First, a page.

They applied to JPMorgan Chase for a loan modification, and Chase granted them a trial modification in February of 2010. Chase told them to pay $869 for three months, and entered them into another program in May, telling them to make monthly payments of $1358.
They paid every month, on time every time… by cashier’s check, as required by Chase. The trial modification paperwork said something to the effect of:
“If all payments are payments are made as agreed, we will reevaluate you to determine if we can offer you a permanent modification.”
“We trusted the bank,” the Mom says, “like idiots.”
In August, they received a Notice of Sale. They called Chase… and imagine their relief when they were told not to worry one bit about that notice. Apparently, it was just the fault of Chase’s stupid computer system that just spits things like that out without anyone telling it to do so. False alarm, what a relief.
So, they paid their September payment… and paid their October payment… and it was around October 10th when they received another Notice of Sale. Again, they called Chase, perhaps a little less nervous than the last time the same thing had happened… and wouldn’t you know it… another false alarm… it was that darn computer system again. Nothing to worry about, Chase told them… just keep those payments coming.
Oh, but while we’ve got you on the phone, we need you to send in some current paycheck stubs and other miscellaneous pieces of information, which they did… and then did again… you know the standard operating procedures for servicers by now I’m sure.
I know, it’s not Chase’s fault… they’ve reportedly been having trouble hiring minimum wage people for the last three years. Or was it the investor’s who won’t let them modify? I can never remember which lie was Chase’s favorite… Bank of America was having the phone problems… Wells couldn’t stop their employees from losing stuff over and over… Yep, Chase was the can’t-hire-anyone-and-investors-won’t-modify, I’m almost positive.
Right around the third week of October, they come home to find a notice of sale pinned to their front door. Oh my God… they called Chase again. “Oh, just ignore it once again,” Chase lied. “You don’t have to worry about that, silly, you’re under consideration for a loan modification, why would we sell your house?”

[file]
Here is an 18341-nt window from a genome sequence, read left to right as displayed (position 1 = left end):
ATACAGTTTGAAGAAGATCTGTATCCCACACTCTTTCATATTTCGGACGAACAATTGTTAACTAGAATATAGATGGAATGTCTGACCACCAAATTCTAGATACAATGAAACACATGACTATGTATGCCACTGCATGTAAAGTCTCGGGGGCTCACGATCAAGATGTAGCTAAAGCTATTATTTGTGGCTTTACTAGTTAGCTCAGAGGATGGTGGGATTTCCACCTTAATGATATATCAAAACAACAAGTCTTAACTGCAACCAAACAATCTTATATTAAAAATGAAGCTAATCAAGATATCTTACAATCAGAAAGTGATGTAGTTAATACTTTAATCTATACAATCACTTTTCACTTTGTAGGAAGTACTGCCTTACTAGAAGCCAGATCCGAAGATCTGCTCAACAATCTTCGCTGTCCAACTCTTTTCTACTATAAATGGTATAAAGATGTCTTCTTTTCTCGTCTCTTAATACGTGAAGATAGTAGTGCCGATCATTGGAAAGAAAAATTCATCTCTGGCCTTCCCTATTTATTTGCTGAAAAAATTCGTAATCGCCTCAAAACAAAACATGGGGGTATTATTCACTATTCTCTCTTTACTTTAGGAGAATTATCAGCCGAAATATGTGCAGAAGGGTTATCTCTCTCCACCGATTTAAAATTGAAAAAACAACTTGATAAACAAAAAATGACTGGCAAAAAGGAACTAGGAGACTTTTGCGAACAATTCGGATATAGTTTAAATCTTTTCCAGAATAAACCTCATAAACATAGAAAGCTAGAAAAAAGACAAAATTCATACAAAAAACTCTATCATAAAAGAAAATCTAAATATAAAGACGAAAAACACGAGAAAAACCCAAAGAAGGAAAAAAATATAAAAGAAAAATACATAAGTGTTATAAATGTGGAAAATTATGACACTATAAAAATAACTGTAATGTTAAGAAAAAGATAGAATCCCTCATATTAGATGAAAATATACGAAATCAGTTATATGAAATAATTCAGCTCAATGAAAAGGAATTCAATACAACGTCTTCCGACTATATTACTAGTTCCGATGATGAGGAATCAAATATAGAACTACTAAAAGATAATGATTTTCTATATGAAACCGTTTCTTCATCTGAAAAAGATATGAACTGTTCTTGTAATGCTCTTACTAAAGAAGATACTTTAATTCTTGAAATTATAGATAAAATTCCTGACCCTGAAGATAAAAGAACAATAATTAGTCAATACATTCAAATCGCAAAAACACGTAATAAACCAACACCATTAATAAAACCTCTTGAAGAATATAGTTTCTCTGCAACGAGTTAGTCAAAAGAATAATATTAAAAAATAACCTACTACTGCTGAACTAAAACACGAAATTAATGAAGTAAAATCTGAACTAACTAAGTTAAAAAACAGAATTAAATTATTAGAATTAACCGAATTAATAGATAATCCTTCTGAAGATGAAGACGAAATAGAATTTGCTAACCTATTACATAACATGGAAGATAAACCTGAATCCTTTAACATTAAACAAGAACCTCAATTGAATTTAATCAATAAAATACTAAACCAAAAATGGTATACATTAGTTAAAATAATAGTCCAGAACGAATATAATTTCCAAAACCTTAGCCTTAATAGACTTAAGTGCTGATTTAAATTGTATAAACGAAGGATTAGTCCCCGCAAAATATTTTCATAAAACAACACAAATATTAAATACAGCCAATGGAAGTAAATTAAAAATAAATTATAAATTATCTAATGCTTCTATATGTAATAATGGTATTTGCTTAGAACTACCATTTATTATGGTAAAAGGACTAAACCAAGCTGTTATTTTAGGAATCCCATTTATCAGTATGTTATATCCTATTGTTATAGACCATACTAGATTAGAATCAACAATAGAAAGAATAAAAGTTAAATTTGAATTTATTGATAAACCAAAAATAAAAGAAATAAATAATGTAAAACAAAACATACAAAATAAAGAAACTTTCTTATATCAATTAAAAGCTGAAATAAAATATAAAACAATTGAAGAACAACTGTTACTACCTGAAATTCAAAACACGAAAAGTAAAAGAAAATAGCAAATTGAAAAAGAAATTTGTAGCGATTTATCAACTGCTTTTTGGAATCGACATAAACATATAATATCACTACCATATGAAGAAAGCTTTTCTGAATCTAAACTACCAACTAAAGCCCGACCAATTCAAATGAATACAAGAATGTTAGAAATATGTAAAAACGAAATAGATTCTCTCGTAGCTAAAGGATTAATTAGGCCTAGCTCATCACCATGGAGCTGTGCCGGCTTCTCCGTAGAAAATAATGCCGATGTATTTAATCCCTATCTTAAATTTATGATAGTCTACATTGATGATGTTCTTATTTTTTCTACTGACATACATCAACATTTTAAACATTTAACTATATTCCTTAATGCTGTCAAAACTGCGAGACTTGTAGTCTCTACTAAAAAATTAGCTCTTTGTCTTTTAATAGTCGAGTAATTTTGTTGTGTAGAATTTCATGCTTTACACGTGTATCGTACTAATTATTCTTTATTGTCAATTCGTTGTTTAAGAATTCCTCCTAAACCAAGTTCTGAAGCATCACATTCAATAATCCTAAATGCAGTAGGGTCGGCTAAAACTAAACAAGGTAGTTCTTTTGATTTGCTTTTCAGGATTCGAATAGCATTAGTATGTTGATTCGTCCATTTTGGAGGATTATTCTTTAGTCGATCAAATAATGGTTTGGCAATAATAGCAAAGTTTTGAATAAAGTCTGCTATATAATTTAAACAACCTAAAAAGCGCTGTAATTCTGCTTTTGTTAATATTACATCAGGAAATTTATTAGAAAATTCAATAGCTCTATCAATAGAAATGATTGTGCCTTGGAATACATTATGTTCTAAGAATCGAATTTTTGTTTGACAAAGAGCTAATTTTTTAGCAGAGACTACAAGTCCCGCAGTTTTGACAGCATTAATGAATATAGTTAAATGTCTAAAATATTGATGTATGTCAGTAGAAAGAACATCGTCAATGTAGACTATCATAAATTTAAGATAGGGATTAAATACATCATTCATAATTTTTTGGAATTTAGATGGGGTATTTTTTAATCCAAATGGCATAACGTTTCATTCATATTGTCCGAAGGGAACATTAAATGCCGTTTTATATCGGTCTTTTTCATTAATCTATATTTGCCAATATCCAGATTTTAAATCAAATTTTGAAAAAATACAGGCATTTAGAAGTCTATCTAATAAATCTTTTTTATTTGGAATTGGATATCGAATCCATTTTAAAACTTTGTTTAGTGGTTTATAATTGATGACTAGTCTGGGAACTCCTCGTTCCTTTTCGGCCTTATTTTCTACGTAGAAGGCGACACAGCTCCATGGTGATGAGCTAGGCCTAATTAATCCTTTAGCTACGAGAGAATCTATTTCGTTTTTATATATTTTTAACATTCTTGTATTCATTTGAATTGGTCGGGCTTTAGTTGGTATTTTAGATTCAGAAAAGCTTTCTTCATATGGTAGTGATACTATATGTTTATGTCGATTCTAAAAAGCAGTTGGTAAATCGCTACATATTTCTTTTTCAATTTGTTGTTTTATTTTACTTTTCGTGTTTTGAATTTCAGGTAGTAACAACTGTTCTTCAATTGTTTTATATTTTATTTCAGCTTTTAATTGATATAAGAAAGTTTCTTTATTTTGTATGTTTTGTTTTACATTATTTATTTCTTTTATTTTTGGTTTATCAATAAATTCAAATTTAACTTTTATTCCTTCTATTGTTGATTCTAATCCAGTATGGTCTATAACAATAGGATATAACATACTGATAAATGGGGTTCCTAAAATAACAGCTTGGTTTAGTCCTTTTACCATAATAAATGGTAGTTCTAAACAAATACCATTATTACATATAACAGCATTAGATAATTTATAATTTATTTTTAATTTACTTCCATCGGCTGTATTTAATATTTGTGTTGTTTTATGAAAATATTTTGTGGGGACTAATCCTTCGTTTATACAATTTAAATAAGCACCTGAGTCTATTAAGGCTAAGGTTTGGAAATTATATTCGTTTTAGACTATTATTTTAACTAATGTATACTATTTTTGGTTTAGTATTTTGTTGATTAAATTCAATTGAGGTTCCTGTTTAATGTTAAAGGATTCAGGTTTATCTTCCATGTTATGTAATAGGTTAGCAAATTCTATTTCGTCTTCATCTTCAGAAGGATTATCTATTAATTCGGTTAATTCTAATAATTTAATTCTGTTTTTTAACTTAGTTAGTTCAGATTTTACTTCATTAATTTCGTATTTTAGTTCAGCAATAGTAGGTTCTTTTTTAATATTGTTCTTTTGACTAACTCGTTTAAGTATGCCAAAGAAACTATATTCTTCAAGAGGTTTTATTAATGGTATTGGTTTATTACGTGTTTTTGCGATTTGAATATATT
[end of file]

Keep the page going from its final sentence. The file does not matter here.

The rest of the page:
A few more days and another notice on the door… Chase back on the phone… but this time everything was different… Chase said they were selling their home in ONE HOUR. To stop the sale, they would need to get down to the courthouse with about twenty-five grand… in 55 minutes, 50… 45… 40…
I suppose we needed another vacant home in Anaheim in a hurry, because predictably, the home went back to Fannie Mae at the Trustee Sale. Gone, in the blink of an eye… sold October 21, 2010… just 21 days after they had made their October payment. Chase had told them not to worry… it was just the computer system… no one would sell their home.
And now it was gone.
“We trusted the bank,” the Mom says, “like idiots.”
The father has a hospital bed in the living room, he requires special care… their daughter… in school close by… eight years old… is that second or third grade?
The couple pleaded with Chase that day on the phone, I can only imagine what that felt like for them on that day. Here’s what the mom said to me:
We’re not people who simply decided to skip out on our mortgage. We did everything as upright and by the book as we were instructed to do by Chase yet we still lost our home. On the day they took back the property, I called Chase pleading for an alternative to this. Their reply to me was “I suggest you find a new place to live.”
The Unlawful Detainer or UD hearing was the next indignity the couple would suffer… and I haven’t been able to stop thinking about this next part all week.